Editor’s Note: Completing 26.2 miles is a triumph for any marathon runner, but it was a bigger victory for a grateful band of Wake Foresters at the Bank of America Chicago Marathon on Sunday. They ran to mark the 10th anniversary of Jon Lavender’s (’04) heart transplant. He was alive, vibrant and surrounded by friends. “To come here 10 years later and to be here and be running the marathon with him — it’s just, you can’t ask for anything more than that,” his sister, Jen Lavender Thompson (’00), told WGN Radio.
While Jon was at Wake Forest he was diagnosed with an enlarged heart and a bleak outlook for his future until his mother got a call that a heart was available for her son. “Definitely, having the transplant gave me a second chance,” he said in the news report. All these years later, he trained for the race and kept going despite a pulmonary embolism earlier this year. He finished the marathon, ready for his next challenge — becoming a dad.
When word reached Wake Forest Magazine about the solidarity of friends and family training for the Oct. 11 marathon and raising money for the American Heart Association, we asked Jen to write about her idea to honor her brother and the donor who saved his life. This is her account, after the race was “won.”
Congratulations to Jen, Jon and the Demon Deacon team. Yours in Pro Humanitate — Maria Henson (’82)
By Jen Lavender Thompson (’00)
When I originally thought about running the Bank of America Chicago Marathon in honor of my brother’s 10-year heart transplant anniversary, I never imagined that I would find myself surrounded by nine other people who wanted to run it with me. Not to mention that one of these nine people would be the very person we were there to honor: my brother, Jon.
When Jon was diagnosed with idiopathic cardiomyopathy his senior year at Wake Forest we weren’t sure what the outcome would be. We just knew his health was failing and very quickly. After a yearlong battle with the disease, he received a life-saving heart transplant in December 2005.
As we approached the 10th anniversary, a party did not seem enough to celebrate this momentous anniversary. So, as crazy as it sounded, I decided to run a marathon. I wanted a challenge, something meaningful, a once-in-a-lifetime thing. I planned to spend a whole year pushing myself past my comfort zone, all in his honor. Then the American Heart Association said I could run on its behalf. WOW! I could then raise money for the organization that played a part in saving his life. As friends and family members began to join our team, I knew my plan was coming together.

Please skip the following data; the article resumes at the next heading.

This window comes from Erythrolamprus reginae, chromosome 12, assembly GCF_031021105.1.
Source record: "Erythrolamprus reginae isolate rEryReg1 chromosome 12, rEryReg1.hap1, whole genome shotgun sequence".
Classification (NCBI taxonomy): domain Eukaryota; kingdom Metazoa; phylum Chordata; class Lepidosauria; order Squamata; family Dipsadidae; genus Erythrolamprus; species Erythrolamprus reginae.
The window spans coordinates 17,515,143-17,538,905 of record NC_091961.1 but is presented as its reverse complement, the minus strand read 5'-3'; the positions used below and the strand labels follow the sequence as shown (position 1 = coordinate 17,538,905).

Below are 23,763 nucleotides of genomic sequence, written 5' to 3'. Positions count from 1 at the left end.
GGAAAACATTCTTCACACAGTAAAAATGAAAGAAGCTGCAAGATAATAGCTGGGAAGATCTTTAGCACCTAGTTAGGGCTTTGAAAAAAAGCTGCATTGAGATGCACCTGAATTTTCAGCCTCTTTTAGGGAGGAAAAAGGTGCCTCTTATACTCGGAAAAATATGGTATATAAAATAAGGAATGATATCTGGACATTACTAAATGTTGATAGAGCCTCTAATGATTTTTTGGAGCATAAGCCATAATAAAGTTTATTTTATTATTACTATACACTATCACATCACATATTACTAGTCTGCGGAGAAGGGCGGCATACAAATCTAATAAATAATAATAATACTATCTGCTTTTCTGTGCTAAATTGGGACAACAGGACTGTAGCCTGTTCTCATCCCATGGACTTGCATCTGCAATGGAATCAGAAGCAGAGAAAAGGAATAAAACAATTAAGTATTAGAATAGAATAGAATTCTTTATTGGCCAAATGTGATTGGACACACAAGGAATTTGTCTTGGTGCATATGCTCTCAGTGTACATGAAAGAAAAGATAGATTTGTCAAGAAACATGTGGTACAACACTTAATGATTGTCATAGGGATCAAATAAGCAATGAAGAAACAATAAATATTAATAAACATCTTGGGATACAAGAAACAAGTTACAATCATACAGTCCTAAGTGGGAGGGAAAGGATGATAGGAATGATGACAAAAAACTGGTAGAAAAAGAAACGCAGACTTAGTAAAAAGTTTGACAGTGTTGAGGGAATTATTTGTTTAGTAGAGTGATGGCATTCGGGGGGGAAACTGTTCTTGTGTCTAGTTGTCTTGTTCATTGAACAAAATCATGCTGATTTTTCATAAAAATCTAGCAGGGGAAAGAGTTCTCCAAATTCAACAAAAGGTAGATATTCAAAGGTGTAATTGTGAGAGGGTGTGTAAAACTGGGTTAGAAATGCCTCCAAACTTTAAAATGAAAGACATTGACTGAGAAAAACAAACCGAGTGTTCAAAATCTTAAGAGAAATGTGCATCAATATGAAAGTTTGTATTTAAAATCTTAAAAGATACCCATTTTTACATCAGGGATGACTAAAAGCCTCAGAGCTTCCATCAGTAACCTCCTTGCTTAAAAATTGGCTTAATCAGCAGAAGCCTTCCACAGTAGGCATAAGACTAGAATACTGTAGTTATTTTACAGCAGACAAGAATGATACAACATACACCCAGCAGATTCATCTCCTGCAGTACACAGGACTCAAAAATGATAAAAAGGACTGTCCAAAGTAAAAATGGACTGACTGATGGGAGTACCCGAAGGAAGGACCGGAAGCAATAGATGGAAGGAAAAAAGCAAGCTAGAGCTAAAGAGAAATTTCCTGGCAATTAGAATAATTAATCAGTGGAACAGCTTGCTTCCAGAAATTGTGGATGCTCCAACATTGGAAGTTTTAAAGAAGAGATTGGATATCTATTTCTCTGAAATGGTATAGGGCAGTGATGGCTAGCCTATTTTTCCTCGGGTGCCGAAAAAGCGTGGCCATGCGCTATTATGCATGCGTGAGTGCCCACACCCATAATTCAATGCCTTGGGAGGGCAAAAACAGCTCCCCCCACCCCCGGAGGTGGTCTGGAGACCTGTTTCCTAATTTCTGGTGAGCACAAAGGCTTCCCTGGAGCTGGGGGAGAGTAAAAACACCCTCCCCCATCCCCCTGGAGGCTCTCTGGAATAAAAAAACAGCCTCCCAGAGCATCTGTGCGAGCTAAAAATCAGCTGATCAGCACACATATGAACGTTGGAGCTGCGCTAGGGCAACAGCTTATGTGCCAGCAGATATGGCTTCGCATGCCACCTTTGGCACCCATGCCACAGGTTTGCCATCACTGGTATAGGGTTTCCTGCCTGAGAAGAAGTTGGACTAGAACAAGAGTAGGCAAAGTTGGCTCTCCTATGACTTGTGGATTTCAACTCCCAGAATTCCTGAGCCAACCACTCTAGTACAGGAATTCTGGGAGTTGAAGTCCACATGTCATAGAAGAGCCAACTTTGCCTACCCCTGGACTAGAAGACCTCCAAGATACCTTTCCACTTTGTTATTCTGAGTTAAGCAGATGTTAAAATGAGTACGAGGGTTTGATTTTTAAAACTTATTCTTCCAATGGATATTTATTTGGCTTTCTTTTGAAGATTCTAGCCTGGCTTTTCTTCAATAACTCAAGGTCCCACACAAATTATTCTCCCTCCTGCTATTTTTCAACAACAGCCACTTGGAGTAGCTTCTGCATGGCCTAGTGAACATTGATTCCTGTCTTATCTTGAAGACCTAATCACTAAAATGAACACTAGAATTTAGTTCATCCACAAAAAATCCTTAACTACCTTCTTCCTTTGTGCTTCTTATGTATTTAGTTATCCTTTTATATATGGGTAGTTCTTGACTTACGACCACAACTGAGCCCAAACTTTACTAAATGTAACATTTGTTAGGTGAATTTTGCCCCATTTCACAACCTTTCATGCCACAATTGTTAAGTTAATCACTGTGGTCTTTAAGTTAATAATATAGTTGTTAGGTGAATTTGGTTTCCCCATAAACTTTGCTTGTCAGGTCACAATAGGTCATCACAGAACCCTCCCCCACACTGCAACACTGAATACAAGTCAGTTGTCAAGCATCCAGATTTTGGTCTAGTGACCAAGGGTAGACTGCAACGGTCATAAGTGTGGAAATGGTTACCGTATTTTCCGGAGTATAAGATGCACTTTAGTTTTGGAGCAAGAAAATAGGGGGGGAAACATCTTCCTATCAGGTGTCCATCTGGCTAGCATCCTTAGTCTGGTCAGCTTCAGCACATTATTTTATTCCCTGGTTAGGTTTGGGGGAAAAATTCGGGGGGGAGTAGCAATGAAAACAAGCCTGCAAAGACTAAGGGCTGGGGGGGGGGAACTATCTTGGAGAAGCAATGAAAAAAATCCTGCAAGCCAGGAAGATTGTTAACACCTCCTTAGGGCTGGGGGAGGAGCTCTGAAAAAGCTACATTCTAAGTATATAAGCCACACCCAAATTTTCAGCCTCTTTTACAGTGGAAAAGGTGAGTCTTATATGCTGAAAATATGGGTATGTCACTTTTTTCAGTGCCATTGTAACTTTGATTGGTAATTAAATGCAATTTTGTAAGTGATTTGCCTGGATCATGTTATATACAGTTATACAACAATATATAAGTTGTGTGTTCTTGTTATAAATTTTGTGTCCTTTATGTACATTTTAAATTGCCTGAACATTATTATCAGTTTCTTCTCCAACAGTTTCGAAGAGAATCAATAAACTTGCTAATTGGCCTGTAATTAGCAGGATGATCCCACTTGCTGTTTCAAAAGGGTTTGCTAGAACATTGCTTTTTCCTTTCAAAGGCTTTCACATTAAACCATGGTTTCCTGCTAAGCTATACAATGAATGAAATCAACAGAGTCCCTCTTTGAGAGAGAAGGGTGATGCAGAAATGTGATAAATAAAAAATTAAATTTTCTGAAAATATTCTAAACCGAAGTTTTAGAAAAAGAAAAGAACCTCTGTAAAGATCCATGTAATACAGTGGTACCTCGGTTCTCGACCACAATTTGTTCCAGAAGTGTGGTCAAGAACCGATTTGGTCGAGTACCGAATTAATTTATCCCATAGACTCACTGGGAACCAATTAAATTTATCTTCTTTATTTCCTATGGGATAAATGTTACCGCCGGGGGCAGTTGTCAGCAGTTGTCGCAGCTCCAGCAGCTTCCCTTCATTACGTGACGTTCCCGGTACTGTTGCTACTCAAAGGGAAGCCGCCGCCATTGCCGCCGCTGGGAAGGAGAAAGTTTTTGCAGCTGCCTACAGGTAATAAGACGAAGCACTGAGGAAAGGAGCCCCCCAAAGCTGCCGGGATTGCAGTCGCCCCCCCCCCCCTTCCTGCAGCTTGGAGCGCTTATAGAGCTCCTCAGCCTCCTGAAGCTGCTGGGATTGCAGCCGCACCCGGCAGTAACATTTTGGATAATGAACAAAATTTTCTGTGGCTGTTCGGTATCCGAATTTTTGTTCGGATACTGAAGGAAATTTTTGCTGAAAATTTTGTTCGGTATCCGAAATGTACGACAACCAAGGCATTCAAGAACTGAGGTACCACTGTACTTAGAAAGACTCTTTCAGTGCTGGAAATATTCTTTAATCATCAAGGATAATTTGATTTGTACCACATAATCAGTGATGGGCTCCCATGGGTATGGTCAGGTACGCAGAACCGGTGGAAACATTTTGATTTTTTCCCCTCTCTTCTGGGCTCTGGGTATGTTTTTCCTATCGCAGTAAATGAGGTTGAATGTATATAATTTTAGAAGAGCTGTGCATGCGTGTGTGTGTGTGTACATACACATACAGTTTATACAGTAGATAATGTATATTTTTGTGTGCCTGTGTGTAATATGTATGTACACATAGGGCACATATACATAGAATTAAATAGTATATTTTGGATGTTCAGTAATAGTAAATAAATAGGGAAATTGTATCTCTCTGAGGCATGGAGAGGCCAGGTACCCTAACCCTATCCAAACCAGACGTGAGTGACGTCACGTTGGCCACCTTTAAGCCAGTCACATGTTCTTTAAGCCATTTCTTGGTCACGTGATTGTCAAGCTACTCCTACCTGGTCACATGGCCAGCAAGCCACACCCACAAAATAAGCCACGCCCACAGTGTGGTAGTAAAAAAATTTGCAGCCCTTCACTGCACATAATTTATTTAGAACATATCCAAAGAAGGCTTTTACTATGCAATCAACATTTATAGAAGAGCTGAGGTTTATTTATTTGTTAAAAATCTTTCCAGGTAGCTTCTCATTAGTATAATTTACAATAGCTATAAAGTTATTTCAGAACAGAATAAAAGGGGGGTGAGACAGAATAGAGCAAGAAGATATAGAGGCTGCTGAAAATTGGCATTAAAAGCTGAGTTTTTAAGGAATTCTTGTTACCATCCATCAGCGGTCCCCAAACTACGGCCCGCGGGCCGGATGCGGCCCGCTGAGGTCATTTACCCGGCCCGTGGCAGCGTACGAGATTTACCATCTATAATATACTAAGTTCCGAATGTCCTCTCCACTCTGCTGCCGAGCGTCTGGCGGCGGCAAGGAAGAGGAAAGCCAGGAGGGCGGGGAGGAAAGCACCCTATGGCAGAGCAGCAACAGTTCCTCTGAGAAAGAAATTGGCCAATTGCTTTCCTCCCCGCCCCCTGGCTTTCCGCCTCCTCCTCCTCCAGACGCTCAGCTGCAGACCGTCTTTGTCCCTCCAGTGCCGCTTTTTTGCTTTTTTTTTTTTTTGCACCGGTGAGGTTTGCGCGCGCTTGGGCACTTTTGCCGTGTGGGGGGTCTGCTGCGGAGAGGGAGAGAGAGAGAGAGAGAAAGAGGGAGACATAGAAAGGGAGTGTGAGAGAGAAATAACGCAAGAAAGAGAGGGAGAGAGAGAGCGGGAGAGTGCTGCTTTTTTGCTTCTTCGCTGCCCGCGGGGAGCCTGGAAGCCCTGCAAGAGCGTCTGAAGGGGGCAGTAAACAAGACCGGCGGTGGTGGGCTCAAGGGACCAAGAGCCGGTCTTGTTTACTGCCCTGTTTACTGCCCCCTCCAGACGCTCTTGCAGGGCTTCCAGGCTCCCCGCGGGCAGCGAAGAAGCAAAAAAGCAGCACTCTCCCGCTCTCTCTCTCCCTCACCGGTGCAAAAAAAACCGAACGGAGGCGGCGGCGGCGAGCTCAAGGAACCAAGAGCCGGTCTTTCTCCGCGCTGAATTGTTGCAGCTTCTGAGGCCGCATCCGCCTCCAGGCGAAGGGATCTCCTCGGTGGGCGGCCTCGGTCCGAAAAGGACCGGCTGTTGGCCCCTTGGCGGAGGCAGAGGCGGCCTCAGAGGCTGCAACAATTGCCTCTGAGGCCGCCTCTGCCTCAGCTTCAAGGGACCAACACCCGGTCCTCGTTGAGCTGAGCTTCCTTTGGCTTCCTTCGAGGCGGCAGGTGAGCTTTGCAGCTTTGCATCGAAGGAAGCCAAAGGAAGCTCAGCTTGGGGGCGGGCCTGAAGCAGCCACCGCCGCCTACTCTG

I was blown away by our teammates’ enthusiasm, and that’s an understatement. The love they showed for Jon and the time they dedicated to training and fundraising are beyond measure. We came together from different places to run a 26.2-mile race, but what we accomplished goes farther than miles measured.
The camaraderie our team built did not begin with the training. Several of our teammates were lifelong friends Jon had met at Wake Forest or afterward. Eight of the 10 on our team are graduates. We received incredible support from other Wake Forest alumni who shared our story and donated; they were a huge reason we were able to raise more than $21,000 for the American Heart Association. Jon is one of those kindred spirits people gravitate to. It’s no surprise that others wanted to be a part of this effort.
What I hadn’t expected, though, was how the rest of the community would embrace what we were doing — what Jon was doing. On marathon day, Jon wore a shirt that read “My Heart Donor is Why.” The simple words spoke volumes. They inspired us to run farther and faster. They inspired people in the crowd to jump into the streets and to run alongside him, asking about his story. They pushed each of us toward the finish line, helping Jon finish a goal that once seemed unattainable.
We all know that there is no way we can ever repay the gift that Jon received on Dec. 10, 2005. But what we hope we showed is that this gift has never once been taken for granted. We have been thankful every day for the last 10 years for the second chance he received. He ran every bit of the 26.2 miles for his donor and his donor’s family.
On Sunday, all 10 of our marathon team runners crossed that finish line. We will remember that day for years to come. It’s an anniversary celebration we will remember for a lifetime.